Swedish GDP growing faster than expected
Published: 08 Sep 2010 12:47 GMT+02:00
Updated: 08 Sep 2010 12:47 GMT+02:00
Sweden's second quarter GDP growth was even greater previously reported, according to revised figures from Statistics Sweden (SCB).
Sweden’s economy grew by 4.6 percent in the second quarter compared to the previous year, SCB reported on Wednesday, beating even the most optimistic projections by Sweden’s large banks.
“We thought there would be an upward revision, but not that it would be this much,” Olle Holmgren, an economist with SEB bank, told the TT news agency.
Previous figures had put GDP growth for the second quarter at 3.7 percent.
The restocking of inventories added about 2.6 percent to Sweden’s GDP growth figures, according to SCB, constituting one of the primary reasons for the upward trend.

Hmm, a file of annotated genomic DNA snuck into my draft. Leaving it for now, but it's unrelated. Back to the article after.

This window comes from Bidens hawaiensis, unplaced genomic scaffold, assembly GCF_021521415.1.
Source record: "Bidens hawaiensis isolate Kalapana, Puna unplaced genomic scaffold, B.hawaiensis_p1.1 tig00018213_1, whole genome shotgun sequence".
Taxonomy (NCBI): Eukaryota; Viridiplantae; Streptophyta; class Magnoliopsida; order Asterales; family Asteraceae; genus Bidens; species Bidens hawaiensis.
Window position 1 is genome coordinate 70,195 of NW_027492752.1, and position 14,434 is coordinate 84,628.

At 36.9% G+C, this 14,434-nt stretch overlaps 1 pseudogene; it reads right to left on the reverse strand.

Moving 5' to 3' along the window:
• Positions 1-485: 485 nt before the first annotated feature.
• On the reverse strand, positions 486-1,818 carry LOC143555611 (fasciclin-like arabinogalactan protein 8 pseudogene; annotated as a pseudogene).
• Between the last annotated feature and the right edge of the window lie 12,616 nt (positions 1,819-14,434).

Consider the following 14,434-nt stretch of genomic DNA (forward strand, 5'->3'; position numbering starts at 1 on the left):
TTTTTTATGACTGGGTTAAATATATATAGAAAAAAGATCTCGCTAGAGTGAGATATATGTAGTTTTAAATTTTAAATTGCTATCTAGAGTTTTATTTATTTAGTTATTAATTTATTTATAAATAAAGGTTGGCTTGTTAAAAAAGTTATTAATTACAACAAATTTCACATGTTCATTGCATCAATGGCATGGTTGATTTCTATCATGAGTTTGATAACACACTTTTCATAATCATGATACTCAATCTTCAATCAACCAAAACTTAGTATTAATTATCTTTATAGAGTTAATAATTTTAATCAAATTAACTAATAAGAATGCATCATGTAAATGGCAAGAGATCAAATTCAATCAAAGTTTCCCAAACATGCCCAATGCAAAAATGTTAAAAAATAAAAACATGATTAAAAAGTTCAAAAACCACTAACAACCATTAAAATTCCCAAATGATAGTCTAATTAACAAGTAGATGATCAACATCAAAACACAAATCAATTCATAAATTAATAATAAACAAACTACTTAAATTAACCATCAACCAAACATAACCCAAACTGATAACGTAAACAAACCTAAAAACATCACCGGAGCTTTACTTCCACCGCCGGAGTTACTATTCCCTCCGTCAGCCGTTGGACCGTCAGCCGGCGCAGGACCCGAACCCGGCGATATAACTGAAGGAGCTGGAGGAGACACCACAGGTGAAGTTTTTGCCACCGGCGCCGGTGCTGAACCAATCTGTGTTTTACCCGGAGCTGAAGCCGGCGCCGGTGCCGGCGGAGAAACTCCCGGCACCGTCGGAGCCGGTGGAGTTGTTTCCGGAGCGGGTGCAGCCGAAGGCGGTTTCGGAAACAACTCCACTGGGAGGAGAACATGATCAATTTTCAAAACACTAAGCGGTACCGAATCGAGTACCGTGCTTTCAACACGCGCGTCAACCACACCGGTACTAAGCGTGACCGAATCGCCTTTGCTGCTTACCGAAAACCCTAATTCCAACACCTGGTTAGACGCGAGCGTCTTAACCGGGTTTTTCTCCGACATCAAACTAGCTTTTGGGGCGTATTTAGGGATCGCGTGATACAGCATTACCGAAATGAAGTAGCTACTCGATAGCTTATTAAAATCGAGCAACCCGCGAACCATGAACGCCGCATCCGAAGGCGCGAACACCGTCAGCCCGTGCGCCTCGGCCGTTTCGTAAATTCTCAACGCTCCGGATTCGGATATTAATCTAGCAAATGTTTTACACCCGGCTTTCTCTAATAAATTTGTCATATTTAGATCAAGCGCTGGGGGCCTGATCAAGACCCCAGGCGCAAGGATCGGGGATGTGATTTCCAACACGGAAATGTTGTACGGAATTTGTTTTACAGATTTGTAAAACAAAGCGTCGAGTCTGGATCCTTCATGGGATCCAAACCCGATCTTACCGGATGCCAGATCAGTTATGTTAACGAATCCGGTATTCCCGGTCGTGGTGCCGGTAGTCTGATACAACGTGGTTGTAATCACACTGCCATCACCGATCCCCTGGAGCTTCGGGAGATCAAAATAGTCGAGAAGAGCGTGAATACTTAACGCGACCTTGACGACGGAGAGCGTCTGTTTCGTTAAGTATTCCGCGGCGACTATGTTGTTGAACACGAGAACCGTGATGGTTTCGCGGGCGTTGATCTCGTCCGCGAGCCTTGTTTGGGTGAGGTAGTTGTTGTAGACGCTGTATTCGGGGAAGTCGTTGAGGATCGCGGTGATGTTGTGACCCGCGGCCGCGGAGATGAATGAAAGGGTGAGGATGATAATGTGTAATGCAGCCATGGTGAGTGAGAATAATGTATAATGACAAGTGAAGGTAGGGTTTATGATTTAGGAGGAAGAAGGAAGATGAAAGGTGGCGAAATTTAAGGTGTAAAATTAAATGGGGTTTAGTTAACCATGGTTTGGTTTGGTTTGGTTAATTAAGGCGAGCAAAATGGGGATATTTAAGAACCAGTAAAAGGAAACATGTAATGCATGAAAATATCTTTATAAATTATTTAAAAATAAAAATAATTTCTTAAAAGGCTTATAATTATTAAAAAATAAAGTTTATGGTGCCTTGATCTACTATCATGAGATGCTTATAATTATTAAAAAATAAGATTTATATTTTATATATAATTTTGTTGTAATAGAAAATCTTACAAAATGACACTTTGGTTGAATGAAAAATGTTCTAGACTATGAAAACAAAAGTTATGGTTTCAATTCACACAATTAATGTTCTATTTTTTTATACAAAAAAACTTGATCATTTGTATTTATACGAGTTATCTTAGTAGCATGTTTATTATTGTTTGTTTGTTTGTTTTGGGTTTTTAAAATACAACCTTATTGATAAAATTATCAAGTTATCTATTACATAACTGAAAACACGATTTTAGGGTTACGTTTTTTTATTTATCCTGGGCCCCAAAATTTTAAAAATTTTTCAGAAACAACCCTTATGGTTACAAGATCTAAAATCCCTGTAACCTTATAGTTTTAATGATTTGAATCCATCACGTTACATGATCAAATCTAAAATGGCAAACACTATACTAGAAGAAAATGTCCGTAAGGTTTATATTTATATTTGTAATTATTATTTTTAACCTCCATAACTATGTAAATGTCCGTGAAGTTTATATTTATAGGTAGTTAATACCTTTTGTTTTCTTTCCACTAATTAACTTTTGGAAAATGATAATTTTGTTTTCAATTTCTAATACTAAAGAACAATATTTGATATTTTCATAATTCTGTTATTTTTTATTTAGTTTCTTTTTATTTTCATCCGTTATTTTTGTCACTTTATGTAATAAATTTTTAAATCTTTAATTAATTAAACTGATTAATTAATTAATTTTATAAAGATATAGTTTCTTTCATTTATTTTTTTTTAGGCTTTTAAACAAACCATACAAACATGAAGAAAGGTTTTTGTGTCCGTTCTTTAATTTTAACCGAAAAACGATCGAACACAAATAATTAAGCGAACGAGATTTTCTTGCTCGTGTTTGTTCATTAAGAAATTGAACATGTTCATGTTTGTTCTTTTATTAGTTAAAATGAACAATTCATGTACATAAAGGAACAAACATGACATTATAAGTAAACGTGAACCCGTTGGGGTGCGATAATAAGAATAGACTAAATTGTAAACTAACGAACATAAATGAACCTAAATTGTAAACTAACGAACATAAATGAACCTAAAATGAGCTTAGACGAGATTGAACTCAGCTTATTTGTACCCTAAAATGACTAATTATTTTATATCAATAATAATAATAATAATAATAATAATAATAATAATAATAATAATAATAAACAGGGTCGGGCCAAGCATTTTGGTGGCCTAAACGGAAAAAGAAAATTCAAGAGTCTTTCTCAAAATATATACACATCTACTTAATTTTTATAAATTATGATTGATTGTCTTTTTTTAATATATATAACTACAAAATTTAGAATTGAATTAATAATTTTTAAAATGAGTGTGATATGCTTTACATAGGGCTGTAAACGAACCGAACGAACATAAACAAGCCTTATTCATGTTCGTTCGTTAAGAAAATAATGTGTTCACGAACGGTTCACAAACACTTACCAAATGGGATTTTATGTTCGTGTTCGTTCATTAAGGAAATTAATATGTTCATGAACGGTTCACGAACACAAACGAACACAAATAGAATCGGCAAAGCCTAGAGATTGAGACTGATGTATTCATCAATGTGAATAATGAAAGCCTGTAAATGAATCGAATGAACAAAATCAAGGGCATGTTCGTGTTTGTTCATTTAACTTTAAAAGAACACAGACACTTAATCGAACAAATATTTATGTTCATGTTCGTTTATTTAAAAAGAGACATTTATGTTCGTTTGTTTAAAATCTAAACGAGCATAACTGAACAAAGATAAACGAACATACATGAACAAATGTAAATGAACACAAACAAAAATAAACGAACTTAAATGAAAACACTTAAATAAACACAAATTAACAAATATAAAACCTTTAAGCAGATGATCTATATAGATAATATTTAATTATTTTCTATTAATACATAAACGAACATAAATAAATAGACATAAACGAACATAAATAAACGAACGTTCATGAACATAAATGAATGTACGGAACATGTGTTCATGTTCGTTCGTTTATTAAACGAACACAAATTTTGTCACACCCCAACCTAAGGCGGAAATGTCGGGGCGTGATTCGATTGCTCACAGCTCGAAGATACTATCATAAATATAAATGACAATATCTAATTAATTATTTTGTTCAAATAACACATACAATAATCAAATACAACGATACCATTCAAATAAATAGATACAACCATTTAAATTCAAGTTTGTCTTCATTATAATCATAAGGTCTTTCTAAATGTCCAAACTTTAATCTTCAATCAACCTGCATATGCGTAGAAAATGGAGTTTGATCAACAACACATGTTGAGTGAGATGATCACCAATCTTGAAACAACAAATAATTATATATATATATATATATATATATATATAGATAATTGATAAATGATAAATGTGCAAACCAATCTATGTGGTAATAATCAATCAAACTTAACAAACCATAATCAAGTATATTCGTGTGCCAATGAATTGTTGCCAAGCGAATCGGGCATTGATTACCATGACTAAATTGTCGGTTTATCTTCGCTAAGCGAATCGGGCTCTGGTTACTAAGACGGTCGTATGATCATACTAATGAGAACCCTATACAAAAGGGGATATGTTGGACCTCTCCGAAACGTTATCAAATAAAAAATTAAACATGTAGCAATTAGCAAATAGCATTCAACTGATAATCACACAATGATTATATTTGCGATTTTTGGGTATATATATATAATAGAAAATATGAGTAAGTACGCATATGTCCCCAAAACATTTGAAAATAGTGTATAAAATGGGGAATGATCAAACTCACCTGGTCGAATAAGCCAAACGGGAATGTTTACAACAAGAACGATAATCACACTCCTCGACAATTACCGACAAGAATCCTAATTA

“Looking forward a bit, things continue to look good for the third quarter. Based on that, it’s plausible that we’re going to see a real upward bounce in GDP this year, which will recover a large part of the fall in 2009,” he told TT.
Seasonally adjusted GDP increased by 1.9 percent compared with the first quarter of 2010, with household consumption rising by 2.4 percent and government spending up by 3.4 percent, according to SCB.
International trade also picked up, with exports rising by 13 percent and imports by 18 percent, while industrial production jumped up by 6.6 percent.
SCB’s numbers also showed that total employment, as measured as the number of hours worked, increased by 2.1 percent while the numbered of people employed increased by 0.8 percent.
According to Holmgren, SEB may revise its growth forecast in light of the new statistics, but added that the effect of inventories was likely temporary.
Nevertheless, Holmgren emphasized that demand remains strong.
“We can’t expect to have growth close to 5 percent for very long, but if you look at demand, we’re coming back on a broad front,” he told TT.
Holmgren also speculated that if uncertainties about the global economy blow over, the Riksbank may increase the pace at which it raises the repo rate.